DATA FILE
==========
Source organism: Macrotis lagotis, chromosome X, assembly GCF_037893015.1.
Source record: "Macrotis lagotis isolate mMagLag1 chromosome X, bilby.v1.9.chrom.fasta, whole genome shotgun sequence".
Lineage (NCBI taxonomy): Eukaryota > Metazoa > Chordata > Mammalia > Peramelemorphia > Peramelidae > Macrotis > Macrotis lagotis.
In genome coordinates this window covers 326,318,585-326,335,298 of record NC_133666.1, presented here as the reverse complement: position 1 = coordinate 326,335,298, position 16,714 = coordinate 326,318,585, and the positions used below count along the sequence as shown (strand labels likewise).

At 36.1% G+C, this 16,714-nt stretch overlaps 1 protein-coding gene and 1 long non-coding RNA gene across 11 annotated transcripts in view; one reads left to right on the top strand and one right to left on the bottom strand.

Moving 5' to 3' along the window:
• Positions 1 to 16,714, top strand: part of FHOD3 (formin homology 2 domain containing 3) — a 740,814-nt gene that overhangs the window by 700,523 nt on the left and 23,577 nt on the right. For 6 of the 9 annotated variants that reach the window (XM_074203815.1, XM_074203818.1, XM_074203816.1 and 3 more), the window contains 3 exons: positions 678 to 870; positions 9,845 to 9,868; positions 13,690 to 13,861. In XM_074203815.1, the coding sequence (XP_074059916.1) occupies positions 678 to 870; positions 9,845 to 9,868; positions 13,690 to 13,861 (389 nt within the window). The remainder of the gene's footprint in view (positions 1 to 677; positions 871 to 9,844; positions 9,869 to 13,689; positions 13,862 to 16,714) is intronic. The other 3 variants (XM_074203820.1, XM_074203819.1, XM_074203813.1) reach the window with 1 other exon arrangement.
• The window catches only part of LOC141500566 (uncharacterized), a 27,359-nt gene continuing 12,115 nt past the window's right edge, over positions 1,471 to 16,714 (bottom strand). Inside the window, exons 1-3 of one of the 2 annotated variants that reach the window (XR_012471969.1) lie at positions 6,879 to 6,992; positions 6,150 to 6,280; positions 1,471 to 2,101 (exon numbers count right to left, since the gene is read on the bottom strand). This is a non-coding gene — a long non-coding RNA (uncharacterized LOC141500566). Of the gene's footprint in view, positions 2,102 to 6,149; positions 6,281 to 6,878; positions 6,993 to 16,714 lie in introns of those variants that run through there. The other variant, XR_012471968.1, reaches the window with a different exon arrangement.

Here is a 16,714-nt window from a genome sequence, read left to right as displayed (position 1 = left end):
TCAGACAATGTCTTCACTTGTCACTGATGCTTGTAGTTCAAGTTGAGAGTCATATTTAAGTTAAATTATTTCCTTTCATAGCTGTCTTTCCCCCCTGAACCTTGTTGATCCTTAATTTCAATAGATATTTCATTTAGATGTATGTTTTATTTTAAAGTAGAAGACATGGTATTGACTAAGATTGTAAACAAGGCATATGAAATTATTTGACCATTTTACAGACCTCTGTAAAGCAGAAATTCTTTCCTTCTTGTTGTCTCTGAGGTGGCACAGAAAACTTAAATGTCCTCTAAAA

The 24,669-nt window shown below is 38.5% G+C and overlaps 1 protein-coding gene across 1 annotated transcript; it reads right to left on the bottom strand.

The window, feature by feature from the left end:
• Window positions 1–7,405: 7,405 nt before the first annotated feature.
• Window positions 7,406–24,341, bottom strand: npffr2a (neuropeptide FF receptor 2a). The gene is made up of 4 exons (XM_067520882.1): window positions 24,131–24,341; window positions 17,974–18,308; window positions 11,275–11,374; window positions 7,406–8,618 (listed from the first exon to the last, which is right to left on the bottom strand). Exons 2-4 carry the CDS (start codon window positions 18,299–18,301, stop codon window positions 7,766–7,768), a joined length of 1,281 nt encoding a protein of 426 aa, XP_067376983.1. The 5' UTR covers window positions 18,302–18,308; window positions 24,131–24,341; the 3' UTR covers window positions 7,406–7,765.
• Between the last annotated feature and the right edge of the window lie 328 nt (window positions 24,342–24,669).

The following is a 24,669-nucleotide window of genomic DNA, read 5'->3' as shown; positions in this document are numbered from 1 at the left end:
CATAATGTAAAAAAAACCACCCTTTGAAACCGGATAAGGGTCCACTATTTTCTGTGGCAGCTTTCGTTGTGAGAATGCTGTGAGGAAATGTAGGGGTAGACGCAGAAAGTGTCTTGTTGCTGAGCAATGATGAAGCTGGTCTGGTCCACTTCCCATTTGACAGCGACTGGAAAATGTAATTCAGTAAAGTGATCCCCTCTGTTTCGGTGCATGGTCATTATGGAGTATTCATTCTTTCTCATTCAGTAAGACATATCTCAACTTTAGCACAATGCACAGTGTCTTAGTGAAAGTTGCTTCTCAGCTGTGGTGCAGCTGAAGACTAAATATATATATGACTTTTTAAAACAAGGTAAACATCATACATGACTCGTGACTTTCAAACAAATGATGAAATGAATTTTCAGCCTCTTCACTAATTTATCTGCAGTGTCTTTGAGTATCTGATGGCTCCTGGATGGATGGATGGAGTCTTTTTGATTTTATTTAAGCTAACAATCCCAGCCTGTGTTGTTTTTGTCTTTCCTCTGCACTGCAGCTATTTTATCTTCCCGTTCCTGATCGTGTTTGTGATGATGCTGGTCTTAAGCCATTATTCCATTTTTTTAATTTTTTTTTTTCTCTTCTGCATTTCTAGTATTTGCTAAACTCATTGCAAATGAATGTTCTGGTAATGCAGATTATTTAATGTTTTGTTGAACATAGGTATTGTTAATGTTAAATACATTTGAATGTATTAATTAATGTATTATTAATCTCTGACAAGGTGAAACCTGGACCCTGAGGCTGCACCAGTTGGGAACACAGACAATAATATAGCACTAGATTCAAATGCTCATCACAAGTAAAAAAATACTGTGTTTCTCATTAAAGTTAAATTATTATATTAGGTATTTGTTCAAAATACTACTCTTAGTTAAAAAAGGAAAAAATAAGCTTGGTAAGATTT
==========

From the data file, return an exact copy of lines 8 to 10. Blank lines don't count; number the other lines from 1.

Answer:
• The window catches only part of LOC141500566 (uncharacterized), a 27,359-nt gene continuing 12,115 nt past the window's right edge, over positions 1,471 to 16,714 (bottom strand). Inside the window, exons 1-3 of one of the 2 annotated variants that reach the window (XR_012471969.1) lie at positions 6,879 to 6,992; positions 6,150 to 6,280; positions 1,471 to 2,101 (exon numbers count right to left, since the gene is read on the bottom strand). This is a non-coding gene — a long non-coding RNA (uncharacterized LOC141500566). Of the gene's footprint in view, positions 2,102 to 6,149; positions 6,281 to 6,878; positions 6,993 to 16,714 lie in introns of those variants that run through there. The other variant, XR_012471968.1, reaches the window with a different exon arrangement.

Here is a 16,714-nt window from a genome sequence, read left to right as displayed (position 1 = left end):
TCAGACAATGTCTTCACTTGTCACTGATGCTTGTAGTTCAAGTTGAGAGTCATATTTAAGTTAAATTATTTCCTTTCATAGCTGTCTTTCCCCCCTGAACCTTGTTGATCCTTAATTTCAATAGATATTTCATTTAGATGTATGTTTTATTTTAAAGTAGAAGACATGGTATTGACTAAGATTGTAAACAAGGCATATGAAATTATTTGACCATTTTACAGACCTCTGTAAAGCAGAAATTCTTTCCTTCTTGTTGTCTCTGAGGTGGCACAGAAAACTTAAATGTCCTCTAAAA